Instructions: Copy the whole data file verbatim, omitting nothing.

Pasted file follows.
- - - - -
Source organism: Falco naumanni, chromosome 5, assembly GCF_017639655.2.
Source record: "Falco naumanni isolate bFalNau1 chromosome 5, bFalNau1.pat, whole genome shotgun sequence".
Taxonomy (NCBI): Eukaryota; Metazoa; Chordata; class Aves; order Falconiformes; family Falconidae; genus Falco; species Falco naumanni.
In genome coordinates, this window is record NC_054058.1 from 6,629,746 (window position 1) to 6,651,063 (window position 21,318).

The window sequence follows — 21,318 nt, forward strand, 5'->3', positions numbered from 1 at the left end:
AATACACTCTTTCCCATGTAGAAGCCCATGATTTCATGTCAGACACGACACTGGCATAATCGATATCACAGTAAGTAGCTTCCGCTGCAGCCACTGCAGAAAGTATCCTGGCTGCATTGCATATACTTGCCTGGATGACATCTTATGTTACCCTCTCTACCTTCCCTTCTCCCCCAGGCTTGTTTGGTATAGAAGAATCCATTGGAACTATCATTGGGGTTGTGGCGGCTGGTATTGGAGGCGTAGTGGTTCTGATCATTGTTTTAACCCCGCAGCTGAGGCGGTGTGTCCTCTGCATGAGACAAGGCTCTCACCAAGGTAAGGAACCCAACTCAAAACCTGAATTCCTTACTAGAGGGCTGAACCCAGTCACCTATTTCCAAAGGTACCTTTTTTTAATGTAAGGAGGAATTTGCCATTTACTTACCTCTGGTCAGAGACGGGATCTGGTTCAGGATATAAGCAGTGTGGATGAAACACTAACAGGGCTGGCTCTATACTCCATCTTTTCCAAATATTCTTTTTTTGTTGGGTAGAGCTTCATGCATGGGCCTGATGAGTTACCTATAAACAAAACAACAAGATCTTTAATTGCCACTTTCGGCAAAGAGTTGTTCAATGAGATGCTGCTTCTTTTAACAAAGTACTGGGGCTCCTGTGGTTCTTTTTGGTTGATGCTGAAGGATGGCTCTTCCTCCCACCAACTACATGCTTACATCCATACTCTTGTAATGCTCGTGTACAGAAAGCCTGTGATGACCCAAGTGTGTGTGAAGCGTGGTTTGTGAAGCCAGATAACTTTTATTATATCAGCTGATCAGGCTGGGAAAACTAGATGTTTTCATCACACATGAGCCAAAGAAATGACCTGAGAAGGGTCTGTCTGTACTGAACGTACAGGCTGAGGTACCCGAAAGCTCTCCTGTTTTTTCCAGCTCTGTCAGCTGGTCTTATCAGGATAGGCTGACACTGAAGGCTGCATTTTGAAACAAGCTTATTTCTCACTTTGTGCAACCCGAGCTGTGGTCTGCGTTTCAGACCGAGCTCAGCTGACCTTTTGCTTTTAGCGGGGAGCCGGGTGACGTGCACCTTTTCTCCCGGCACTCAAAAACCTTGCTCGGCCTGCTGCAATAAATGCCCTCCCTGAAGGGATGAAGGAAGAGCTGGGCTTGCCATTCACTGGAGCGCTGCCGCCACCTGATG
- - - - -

Source organism: Falco naumanni, chromosome 5, assembly GCF_017639655.2.
Source record: "Falco naumanni isolate bFalNau1 chromosome 5, bFalNau1.pat, whole genome shotgun sequence".
Taxonomy (NCBI): Eukaryota; Metazoa; Chordata; class Aves; order Falconiformes; family Falconidae; genus Falco; species Falco naumanni.
In genome coordinates, this window is record NC_054058.1 from 6,629,746 (window position 1) to 6,651,063 (window position 21,318).

The window sequence follows — 21,318 nt, forward strand, 5'->3', positions numbered from 1 at the left end:
AATACACTCTTTCCCATGTAGAAGCCCATGATTTCATGTCAGACACGACACTGGCATAATCGATATCACAGTAAGTAGCTTCCGCTGCAGCCACTGCAGAAAGTATCCTGGCTGCATTGCATATACTTGCCTGGATGACATCTTATGTTACCCTCTCTACCTTCCCTTCTCCCCCAGGCTTGTTTGGTATAGAAGAATCCATTGGAACTATCATTGGGGTTGTGGCGGCTGGTATTGGAGGCGTAGTGGTTCTGATCATTGTTTTAACCCCGCAGCTGAGGCGGTGTGTCCTCTGCATGAGACAAGGCTCTCACCAAGGTAAGGAACCCAACTCAAAACCTGAATTCCTTACTAGAGGGCTGAACCCAGTCACCTATTTCCAAAGGTACCTTTTTTTAATGTAAGGAGGAATTTGCCATTTACTTACCTCTGGTCAGAGACGGGATCTGGTTCAGGATATAAGCAGTGTGGATGAAACACTAACAGGGCTGGCTCTATACTCCATCTTTTCCAAATATTCTTTTTTTGTTGGGTAGAGCTTCATGCATGGGCCTGATGAGTTACCTATAAACAAAACAACAAGATCTTTAATTGCCACTTTCGGCAAAGAGTTGTTCAATGAGATGCTGCTTCTTTTAACAAAGTACTGGGGCTCCTGTGGTTCTTTTTGGTTGATGCTGAAGGATGGCTCTTCCTCCCACCAACTACATGCTTACATCCATACTCTTGTAATGCTCGTGTACAGAAAGCCTGTGATGACCCAAGTGTGTGTGAAGCGTGGTTTGTGAAGCCAGATAACTTTTATTATATCAGCTGATCAGGCTGGGAAAACTAGATGTTTTCATCACACATGAGCCAAAGAAATGACCTGAGAAGGGTCTGTCTGTACTGAACGTACAGGCTGAGGTACCCGAAAGCTCTCCTGTTTTTTCCAGCTCTGTCAGCTGGTCTTATCAGGATAGGCTGACACTGAAGGCTGCATTTTGAAACAAGCTTATTTCTCACTTTGTGCAACCCGAGCTGTGGTCTGCGTTTCAGACCGAGCTCAGCTGACCTTTTGCTTTTAGCGGGGAGCCGGGTGACGTGCACCTTTTCTCCCGGCACTCAAAAACCTTGCTCGGCCTGCTGCAATAAATGCCCTCCCTGAAGGGATGAAGGAAGAGCTGGGCTTGCCATTCACTGGAGCGCTGCCGCCACCTGATG